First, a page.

Tag Archives: job approval index

Mixed Signals in a National Poll

To get a PDF of the Economist/YouGov poll, click on the above image.

By Jim Ellis — Monday, March 27, 2023

The Nation

Polling: Mixed Signals — The international online polling firm YouGov again partnered with The Economist publication to survey the US population, and while the respondents are generally pessimistic about the state of the American economy, their outlook toward the country’s leadership is somewhat improved.

The poll (March 19-21; 1,500 US adults; online) finds that 56 percent of those surveyed say they believe that the economy is already in a recession. An additional 21 percent think it is very likely or somewhat likely that the economy will further dip within the next year.

A majority of those participating also believe the country is on the wrong track (61 percent), but that result is not as negative as numbers we were seeing last year at this time. Then, the wrong track number was approaching or at 70 percent. A total of 28 percent in the current poll responded that they believe the country is on the right track, while 10 percent are unsure.

Similarly, President Biden’s job approval index is still upside-down at 43:51 percent, with 38 percent rating his performance as very unfavorable. While these numbers are not particularly good, the ratios are an improvement from what was presented last year. Perhaps most troubling for the president, however, is that almost half of the sample, 44 percent, views him as dishonest. Only 40 percent perceive him as honest.

Should the honesty negative response increase, which is possible if more questionable Biden family transactions regarding China and Chinese-owned companies come to light, such a trend could spell serious trouble for the president’s re-election prospects.

While no ballot test pairing President Biden with either former President Trump or Florida Gov. Ron DeSantis was included in this YouGov questionnaire, the respondents were asked whether they want to see President Biden seek re-election. Here, as has been found in many other national polls, a strong majority (59 percent) say they do not. Only 25 percent would encourage him to run in 2024.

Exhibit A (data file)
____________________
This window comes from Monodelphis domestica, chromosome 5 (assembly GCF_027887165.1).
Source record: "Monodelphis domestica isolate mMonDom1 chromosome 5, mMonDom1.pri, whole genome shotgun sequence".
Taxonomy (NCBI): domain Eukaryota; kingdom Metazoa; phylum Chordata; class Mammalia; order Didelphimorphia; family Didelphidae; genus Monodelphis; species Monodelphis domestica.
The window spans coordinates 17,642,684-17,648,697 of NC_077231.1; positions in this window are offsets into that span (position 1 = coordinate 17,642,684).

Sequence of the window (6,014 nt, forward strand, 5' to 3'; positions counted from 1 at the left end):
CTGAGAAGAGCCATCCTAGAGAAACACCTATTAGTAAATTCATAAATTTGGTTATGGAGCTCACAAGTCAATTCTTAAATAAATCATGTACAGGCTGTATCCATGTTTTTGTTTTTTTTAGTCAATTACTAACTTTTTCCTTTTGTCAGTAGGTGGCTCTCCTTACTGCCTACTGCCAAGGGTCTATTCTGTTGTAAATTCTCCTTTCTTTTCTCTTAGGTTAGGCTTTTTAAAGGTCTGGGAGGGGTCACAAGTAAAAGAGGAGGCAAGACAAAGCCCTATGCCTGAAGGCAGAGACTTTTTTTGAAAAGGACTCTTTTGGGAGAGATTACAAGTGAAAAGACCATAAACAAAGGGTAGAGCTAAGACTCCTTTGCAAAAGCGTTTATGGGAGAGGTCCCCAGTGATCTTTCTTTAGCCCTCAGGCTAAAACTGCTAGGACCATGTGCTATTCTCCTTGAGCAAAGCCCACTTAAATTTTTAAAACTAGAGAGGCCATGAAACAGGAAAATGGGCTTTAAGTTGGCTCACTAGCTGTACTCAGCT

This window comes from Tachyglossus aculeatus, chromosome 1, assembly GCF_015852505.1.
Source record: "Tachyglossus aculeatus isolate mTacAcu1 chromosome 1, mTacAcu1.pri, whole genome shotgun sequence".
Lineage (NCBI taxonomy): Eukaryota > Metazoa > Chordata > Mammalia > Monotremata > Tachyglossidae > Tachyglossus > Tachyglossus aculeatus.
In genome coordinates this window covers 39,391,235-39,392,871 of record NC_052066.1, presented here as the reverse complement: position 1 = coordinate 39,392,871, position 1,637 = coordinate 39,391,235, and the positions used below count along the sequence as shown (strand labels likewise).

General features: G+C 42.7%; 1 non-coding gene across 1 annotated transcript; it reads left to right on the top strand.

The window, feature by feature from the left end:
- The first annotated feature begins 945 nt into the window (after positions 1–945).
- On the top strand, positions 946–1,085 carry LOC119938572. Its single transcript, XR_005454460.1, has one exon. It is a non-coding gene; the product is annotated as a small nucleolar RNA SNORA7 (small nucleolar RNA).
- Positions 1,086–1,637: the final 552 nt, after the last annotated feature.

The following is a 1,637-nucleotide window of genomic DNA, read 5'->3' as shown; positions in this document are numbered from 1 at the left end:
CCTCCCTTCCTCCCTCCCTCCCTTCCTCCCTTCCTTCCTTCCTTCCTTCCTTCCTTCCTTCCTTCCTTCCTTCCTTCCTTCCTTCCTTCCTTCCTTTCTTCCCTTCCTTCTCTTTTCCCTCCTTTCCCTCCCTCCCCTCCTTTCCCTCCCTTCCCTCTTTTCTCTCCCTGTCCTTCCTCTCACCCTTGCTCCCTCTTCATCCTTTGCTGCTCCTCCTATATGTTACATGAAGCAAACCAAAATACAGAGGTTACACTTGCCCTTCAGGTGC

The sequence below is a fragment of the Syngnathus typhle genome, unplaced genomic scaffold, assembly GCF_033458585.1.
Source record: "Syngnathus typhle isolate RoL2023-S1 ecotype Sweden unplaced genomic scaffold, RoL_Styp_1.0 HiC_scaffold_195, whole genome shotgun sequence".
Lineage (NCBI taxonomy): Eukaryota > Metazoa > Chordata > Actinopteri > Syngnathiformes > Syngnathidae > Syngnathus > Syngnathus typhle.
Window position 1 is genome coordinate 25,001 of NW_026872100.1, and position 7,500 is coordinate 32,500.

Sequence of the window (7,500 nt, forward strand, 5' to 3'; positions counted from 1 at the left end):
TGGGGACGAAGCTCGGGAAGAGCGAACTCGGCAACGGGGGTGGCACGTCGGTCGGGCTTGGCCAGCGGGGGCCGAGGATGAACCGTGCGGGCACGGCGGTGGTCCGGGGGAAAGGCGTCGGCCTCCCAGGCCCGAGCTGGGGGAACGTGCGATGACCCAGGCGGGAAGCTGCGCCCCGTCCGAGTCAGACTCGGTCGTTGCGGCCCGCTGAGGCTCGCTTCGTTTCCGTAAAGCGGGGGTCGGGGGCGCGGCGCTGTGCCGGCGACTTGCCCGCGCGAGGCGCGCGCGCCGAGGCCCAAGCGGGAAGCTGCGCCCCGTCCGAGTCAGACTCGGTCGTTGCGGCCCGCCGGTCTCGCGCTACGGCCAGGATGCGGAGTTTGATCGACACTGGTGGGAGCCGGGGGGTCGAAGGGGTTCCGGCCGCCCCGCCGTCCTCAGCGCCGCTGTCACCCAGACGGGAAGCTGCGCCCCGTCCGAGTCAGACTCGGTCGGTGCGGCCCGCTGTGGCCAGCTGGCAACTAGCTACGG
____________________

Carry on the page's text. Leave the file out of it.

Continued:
Former President Trump, however, is at parity with President Biden on this question, so if Trump again becomes the Republican nominee, both negative ratios would likely be neutralized. A total of 32 percent say Trump should come back, while 57 percent would oppose him running in 2024.

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Fox Poll: Moore Tied – Dubious

By Jim Ellis

Left: Former state Supreme Court Chief Justice Roy Moore (R) Right: Ex-US Attorney Doug Jones (D)

Left: Former state Supreme Court Chief Justice Roy Moore (R) Right: Ex-US Attorney Doug Jones (D)

Oct. 20, 2017 — A new Fox Poll (Oct. 14-16; 801 registered Alabama voters) just released earlier this week finds former state Supreme Court Chief Justice Roy Moore (R) and ex-US Attorney Doug Jones (D) tied at 42 percent in the special Alabama Senate race to be decided Dec. 12, but such a result begs further analysis.

Though the sample size appears sound from a numerical perspective, its composition causes one to doubt the final result. The actual segment cell sizes are not revealed in the analysis section, but it appears they are not wholly reflective of the Alabama electorate. Those with the greatest error factors: non-whites (+/-7 percent), liberals (+/-7 percent), moderates (+/-7 percent), and independents (+/-8.5 percent) all are strong cells for Jones. The error factors for other segments: whites (+/-4 percent), conservatives (+/-4.5 percent), and gun owners (+/-4.5 percent) are all much lower than the other tested subgroups and each of those favor Judge Moore.

While the overall error rating within the entire sample of registered voters is only listed at +/-3.5 percent, all 18 of the subgroups have corresponding rates that are much higher. This is not particularly unusual since the subgroups, by definition, are smaller than the overall sample, but the considerably larger error factor among Jones’ best groups provides us clues that the poll is skewed in the Democratic nominee’s favor.

Earlier, the Cygnal polling firm released its statewide poll (Oct. 2-5; 497 likely Alabama special election voters) finding Moore leading 49-41 percent, a survey we analyzed last week, and the ex-Judge does particularly well among those identified as most likely to vote. By contrast, the Fox sample is only of registered voters and did not screen for voting propensity. Not isolating voting likelihood is another polling factor that favors Jones’ standing.

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